World Trade Center site lead architect Daniel Libeskind to speak at Fairfield Unviersity
Daniel Libeskind, a world renowned designer and lead architect for the World Trade Center site, will speak on Sunday, Jan. 23, at 3 p.m. at Fairfield University. Libeskind's talk, entitled "A Vision for the Future: Daniel Libeskind on Architecture, Art and Urban Life," is part of Open VISIONS Forum, a program of University College.
A visionary known for his stunning creations for everything from the world's finest museums, operas and concert halls to university buildings, hotels and shopping centers, Libeskind sees spirituality in space, preserving a little mystery in each project he calls his own.
"Architecture's reality is as old as the substance of the things hoped for," he has said of his work. "It is the proof of things invisible. Contrary to public opinion the flesh of architecture is not cladding, insulation and structure, but the substance of the individual in society and history; a figuration of the inorganic and organic, the body and the soul, and that which is visible beyond."
Born in postwar Poland in 1946, Libeskind traveled to the United States as a teenager and became a U.S. citizen in 1965. He studied music in Israel and New York and was a virtuoso pianist before leaving music for his life's work, a career in architecture.
In 1970, Libeskind received his professional architectural degree from the Cooper Union for the Advancement of Science and Art in New York City. He also holds a postgraduate degree in History and Theory of Architecture at the School of Comparative Studies at Essex University in England.
By 1989, Libeskind, fast becoming a major force in the world of architecture, won the competition for the Jewish Museum in Berlin, which opened to wide public acclaim in 2001. Other museums followed, including the city museum of Osnabrück, Germany, The Felix Nussbaum Haus, which opened in 1998, and the Imperial War Museum North in Manchester, England, which opened in 2002.
He also created the Atelier Weil, a private atelier/gallery in Mallorca, Spain in 2003. In the last year, he's celebrated the opening of two facilities he designed, the Graduate Student Center at the London Metropolitan University and the Danish Jewish Museum in Copenhagen.
At the opening of the Manchester museum just a year after the World Trade Center attacks, Libeskind, whose family survived the horrors of war in Europe, said he hoped the museum would address conflict all of us have witnessed.
"My aim was to create a building, not only intelligently programmed for the events which were to take place in it, but one which emotionally moved the soul of the visitor toward a sometimes unexpected realization," he said. "Conflict is not simply a story with a happy or unhappy ending, but an ongoing momentum which structures one's understanding of the future in relation to the past."
In 2003, Studio Daniel Libeskind won the World Trade Center Design study competition, and he has spent the last few years leading one of the most challenging design projects imaginable: By creating structures at Ground Zero, Libeskind had to find a way to preserve and honor the past while fostering hope for the future.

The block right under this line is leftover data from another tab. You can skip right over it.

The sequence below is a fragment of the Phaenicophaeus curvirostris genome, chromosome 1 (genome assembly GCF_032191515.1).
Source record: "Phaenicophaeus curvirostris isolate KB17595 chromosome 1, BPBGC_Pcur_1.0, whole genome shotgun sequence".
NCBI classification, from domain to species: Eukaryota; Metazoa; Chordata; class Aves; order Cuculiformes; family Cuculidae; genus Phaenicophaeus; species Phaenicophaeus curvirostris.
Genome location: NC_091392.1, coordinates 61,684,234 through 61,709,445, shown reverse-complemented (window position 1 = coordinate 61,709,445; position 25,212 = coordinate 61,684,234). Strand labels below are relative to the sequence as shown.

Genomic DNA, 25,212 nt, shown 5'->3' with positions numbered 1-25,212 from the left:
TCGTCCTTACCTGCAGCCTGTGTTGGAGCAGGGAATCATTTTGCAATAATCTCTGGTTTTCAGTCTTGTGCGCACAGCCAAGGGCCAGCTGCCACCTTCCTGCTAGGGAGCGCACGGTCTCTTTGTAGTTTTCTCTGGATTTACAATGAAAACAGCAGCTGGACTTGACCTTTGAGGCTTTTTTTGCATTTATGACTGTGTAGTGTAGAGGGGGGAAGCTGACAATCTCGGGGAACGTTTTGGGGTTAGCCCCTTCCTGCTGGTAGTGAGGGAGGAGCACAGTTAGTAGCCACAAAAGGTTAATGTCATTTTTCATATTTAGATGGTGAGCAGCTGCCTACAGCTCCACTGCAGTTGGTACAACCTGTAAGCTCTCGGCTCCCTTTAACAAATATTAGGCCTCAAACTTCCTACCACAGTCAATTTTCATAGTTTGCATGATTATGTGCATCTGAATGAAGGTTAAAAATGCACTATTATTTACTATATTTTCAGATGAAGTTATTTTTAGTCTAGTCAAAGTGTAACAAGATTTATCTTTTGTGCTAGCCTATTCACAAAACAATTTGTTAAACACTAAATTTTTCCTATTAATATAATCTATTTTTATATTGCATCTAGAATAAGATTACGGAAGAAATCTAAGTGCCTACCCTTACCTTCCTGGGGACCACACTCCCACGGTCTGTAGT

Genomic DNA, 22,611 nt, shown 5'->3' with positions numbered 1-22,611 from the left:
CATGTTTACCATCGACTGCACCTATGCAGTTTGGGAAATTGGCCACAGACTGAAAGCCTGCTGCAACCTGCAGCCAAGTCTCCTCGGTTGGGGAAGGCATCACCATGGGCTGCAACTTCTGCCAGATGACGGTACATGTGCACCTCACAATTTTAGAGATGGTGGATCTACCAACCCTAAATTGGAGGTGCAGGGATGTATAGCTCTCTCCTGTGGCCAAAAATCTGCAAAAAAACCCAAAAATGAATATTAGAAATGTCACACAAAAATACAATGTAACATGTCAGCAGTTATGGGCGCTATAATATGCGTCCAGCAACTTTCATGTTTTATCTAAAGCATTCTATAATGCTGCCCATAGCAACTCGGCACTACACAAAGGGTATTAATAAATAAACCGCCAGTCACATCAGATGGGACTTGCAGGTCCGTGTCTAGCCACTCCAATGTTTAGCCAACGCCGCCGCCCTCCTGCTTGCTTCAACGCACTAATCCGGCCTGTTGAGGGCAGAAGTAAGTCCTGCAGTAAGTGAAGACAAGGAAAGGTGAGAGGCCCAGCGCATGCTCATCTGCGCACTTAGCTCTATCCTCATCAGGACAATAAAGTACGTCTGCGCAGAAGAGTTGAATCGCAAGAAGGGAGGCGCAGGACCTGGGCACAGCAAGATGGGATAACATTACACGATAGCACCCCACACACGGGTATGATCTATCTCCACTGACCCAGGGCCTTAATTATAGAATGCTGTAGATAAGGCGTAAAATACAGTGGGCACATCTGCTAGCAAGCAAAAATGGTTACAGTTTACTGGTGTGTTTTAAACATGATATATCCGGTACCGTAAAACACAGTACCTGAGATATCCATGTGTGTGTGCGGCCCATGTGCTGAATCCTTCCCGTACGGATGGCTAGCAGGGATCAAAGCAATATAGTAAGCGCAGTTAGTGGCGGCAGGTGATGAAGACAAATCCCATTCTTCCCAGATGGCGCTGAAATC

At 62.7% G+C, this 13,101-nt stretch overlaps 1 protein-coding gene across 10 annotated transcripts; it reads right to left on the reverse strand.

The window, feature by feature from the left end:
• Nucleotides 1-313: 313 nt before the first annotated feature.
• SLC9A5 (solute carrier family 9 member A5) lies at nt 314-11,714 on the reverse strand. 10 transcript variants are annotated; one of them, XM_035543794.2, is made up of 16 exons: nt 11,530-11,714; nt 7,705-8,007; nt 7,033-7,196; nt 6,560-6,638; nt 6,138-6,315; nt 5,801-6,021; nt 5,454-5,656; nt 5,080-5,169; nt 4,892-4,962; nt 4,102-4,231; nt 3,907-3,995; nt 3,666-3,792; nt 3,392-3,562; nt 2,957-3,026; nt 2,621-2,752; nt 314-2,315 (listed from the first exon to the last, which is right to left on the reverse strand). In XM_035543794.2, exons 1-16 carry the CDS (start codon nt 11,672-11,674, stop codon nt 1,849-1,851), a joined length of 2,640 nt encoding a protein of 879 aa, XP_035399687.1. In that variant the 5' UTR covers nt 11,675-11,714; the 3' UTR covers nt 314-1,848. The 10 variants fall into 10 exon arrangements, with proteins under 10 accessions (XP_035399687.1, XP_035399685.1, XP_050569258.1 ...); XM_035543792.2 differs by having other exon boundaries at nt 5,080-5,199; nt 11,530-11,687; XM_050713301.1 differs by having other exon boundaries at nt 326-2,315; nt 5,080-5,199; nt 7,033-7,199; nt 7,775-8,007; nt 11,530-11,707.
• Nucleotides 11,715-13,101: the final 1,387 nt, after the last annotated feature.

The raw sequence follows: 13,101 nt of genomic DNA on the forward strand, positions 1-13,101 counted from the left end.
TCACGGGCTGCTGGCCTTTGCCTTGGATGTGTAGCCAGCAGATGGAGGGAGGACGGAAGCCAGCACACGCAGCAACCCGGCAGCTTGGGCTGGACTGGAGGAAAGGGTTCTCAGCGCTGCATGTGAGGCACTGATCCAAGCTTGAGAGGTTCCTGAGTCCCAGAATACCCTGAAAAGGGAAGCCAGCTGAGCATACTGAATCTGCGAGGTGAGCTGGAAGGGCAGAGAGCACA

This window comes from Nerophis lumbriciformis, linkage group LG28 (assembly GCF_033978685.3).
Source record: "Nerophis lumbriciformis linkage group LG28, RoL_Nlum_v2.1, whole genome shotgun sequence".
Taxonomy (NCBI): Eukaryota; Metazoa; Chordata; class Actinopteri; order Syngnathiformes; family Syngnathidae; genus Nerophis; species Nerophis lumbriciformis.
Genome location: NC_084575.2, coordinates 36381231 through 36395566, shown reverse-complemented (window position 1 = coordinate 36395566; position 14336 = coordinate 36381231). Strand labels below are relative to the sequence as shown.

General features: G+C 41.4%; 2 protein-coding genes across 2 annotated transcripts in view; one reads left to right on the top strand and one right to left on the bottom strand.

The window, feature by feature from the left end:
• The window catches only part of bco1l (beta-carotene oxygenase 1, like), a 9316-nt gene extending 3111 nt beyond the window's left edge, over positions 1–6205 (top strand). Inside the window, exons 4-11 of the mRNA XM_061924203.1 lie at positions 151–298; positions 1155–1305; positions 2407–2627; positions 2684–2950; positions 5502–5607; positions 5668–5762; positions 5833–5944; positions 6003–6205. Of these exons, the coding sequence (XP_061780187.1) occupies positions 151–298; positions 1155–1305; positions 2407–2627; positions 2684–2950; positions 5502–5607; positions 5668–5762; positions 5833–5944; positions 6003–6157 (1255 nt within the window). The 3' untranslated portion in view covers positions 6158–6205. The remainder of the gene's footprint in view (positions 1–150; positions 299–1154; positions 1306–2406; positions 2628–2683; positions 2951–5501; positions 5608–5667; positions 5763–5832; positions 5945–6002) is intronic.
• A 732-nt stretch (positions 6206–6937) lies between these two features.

Visiting the site, Libeskind has said he was struck by the dramatic aura of the great slurry wall, an engineering wonder originally designed to hold back the Hudson River, that survived the trauma of the destruction. Libeskind sees the buildings' foundation standing "as the Constitution itself asserting the durability of Democracy and the value of individual life."
Given the sensitive nature of the project, some of Libeskind's initial ideas met with criticism. He has met the criticism with imaginative solutions to create memorials and tastefully recreate office space that was lost in the tragedy.
Libeskind's design incorporates two large public spaces, the Park of Heroes and the Wedge of Light, as well as Freedom Tower, a structure stretching a symbolic 1,776 feet high into the Manhattan skyline. The tower would make the building the tallest in the world. Libeskind envisions it augmented by hanging gardens.
"Why gardens? Because gardens are the constant affirmation of life," he said in his design study. "A skyscraper rises above its predecessors, reasserting the pre-eminence of freedom and beauty, restoring the spiritual peak to the city, creating an icon that speaks of our vitality in the face of danger and our optimism in the aftermath of tragedy. Life victorious."
Libeskind has shared his passion for architecture by teaching and lecturing at universities throughout the world. He has taught or held lectureships at the University of Toronto, Germany's Hochschule fur Gestaltung, the University of Pennsylvania and Yale University.
In 2001, Libeskind, the recipient of many other awards, was the first architect to ever win the Hiroshima Art Prize, an award given to artists who promote international understanding and peace. His memoir, "Breaking Ground" (Riverhead Books), was published in September 2004.
Tickets are $25, $22.50 for senior citizens. For tickets, call the Quick Center box office at (203) 254-4010 or toll free at 1-877-ARTS-396. For more information, visit www.quickcenter.com.
Media Contact: Nancy Habetz, (203) 254-4000, ext. 2647, email@example.com
Posted on December 21, 2004
Vol. 37, No. 126